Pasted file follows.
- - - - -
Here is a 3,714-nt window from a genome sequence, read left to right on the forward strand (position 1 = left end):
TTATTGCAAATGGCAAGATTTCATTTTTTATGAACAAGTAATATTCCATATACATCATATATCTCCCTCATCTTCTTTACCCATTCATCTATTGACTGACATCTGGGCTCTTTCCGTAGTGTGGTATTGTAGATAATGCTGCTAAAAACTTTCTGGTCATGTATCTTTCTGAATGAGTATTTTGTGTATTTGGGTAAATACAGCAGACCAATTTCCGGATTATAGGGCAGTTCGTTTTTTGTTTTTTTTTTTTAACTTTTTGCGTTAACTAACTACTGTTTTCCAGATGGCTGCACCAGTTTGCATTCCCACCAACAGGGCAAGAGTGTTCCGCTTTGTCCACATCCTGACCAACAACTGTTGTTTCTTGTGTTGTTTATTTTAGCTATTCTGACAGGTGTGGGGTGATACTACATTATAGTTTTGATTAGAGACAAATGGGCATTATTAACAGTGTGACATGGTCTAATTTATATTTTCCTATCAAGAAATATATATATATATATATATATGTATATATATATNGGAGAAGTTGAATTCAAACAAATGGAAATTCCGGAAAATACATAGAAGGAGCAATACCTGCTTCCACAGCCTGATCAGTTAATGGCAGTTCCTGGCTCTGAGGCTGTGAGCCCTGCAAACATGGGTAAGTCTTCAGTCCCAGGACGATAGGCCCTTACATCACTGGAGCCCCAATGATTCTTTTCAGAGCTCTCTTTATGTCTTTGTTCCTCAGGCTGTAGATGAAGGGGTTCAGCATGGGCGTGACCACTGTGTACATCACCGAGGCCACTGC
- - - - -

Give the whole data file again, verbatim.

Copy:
Here is a 3,714-nt window from a genome sequence, read left to right on the forward strand (position 1 = left end):
TTATTGCAAATGGCAAGATTTCATTTTTTATGAACAAGTAATATTCCATATACATCATATATCTCCCTCATCTTCTTTACCCATTCATCTATTGACTGACATCTGGGCTCTTTCCGTAGTGTGGTATTGTAGATAATGCTGCTAAAAACTTTCTGGTCATGTATCTTTCTGAATGAGTATTTTGTGTATTTGGGTAAATACAGCAGACCAATTTCCGGATTATAGGGCAGTTCGTTTTTTGTTTTTTTTTTTTAACTTTTTGCGTTAACTAACTACTGTTTTCCAGATGGCTGCACCAGTTTGCATTCCCACCAACAGGGCAAGAGTGTTCCGCTTTGTCCACATCCTGACCAACAACTGTTGTTTCTTGTGTTGTTTATTTTAGCTATTCTGACAGGTGTGGGGTGATACTACATTATAGTTTTGATTAGAGACAAATGGGCATTATTAACAGTGTGACATGGTCTAATTTATATTTTCCTATCAAGAAATATATATATATATATATATATGTATATATATATNGGAGAAGTTGAATTCAAACAAATGGAAATTCCGGAAAATACATAGAAGGAGCAATACCTGCTTCCACAGCCTGATCAGTTAATGGCAGTTCCTGGCTCTGAGGCTGTGAGCCCTGCAAACATGGGTAAGTCTTCAGTCCCAGGACGATAGGCCCTTACATCACTGGAGCCCCAATGATTCTTTTCAGAGCTCTCTTTATGTCTTTGTTCCTCAGGCTGTAGATGAAGGGGTTCAGCATGGGCGTGACCACTGTGTACATCACCGAGGCCACTGC